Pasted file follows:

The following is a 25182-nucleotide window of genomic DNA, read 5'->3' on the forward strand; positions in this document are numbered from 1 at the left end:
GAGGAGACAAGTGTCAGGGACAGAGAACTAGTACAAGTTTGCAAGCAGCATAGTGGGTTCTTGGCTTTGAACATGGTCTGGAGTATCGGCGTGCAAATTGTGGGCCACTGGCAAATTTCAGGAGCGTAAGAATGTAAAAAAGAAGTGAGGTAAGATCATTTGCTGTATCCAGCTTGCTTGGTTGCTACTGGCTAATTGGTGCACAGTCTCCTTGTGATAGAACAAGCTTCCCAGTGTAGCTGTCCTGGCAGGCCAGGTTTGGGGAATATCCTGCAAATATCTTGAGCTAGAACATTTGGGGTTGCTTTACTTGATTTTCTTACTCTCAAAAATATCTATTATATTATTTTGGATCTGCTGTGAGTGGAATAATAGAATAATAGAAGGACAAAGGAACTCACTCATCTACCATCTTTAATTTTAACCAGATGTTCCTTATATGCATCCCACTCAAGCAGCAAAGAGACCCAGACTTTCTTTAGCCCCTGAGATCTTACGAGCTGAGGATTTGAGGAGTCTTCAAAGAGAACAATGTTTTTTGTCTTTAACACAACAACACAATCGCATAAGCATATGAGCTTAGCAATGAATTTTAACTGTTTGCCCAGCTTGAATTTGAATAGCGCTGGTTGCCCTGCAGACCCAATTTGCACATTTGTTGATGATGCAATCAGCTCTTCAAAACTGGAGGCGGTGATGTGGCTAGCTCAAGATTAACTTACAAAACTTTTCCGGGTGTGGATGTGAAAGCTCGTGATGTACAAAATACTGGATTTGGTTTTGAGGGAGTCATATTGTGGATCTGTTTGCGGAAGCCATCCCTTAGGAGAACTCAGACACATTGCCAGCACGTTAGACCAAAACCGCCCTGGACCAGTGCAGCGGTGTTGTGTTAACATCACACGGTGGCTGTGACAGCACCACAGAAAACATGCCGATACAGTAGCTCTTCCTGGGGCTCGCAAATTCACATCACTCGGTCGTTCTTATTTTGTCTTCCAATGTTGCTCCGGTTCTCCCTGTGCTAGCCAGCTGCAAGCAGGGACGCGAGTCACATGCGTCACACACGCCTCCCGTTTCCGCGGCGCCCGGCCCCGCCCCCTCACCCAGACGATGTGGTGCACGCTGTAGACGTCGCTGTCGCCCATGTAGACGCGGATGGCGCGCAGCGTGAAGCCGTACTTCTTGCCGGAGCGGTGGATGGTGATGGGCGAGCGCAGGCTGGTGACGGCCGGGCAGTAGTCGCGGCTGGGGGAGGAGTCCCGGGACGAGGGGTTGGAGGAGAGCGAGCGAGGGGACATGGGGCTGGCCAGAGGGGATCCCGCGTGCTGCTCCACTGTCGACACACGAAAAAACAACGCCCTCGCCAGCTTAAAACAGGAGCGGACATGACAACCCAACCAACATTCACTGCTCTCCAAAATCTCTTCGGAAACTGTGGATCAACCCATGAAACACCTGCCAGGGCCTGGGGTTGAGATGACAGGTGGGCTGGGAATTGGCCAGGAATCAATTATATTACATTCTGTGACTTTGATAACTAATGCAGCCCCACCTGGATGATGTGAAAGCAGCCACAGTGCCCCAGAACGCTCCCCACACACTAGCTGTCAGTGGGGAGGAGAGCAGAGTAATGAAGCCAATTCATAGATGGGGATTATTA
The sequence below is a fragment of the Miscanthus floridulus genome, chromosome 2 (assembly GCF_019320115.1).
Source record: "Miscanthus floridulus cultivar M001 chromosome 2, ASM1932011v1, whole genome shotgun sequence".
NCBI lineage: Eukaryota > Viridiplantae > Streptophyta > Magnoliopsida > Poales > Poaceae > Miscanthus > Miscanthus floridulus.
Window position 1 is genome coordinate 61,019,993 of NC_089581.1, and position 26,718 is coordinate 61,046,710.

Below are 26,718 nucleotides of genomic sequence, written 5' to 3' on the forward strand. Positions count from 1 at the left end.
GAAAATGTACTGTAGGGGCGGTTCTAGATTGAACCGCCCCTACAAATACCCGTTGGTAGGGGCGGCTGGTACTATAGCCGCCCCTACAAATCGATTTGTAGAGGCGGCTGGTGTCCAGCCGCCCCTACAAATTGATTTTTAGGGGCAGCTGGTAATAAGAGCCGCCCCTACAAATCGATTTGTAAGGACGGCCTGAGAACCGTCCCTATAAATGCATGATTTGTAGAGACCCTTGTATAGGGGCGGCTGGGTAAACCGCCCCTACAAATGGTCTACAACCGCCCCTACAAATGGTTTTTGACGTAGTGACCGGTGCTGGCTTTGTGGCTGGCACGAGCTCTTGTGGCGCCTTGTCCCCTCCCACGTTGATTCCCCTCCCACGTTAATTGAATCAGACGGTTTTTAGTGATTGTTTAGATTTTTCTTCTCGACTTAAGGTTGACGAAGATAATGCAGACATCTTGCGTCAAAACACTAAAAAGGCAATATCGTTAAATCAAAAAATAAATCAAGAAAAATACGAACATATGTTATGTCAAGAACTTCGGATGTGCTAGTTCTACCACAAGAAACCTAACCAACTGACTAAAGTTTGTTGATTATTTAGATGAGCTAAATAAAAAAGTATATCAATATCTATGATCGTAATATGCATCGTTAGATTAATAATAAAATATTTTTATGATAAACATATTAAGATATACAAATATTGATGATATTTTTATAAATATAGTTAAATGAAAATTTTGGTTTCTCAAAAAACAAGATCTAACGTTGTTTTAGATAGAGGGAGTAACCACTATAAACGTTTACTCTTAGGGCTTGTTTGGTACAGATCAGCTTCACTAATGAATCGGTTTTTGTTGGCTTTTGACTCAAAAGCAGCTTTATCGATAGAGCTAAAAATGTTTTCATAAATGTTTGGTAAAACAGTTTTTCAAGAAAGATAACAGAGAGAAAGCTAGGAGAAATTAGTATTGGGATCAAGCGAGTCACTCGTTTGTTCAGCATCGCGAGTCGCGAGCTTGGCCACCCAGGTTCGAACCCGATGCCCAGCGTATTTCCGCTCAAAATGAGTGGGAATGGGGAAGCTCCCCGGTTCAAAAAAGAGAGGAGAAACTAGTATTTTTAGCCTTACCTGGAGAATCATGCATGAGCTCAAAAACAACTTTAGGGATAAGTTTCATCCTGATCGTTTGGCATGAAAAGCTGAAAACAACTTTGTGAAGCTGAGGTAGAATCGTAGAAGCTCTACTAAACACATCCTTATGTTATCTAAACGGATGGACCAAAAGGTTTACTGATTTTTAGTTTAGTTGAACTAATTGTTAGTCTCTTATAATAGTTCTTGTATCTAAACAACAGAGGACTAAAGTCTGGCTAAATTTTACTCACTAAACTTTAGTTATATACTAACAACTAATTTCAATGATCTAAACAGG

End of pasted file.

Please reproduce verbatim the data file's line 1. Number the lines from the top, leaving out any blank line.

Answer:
The following is a 25182-nucleotide window of genomic DNA, read 5'->3' on the forward strand; positions in this document are numbered from 1 at the left end: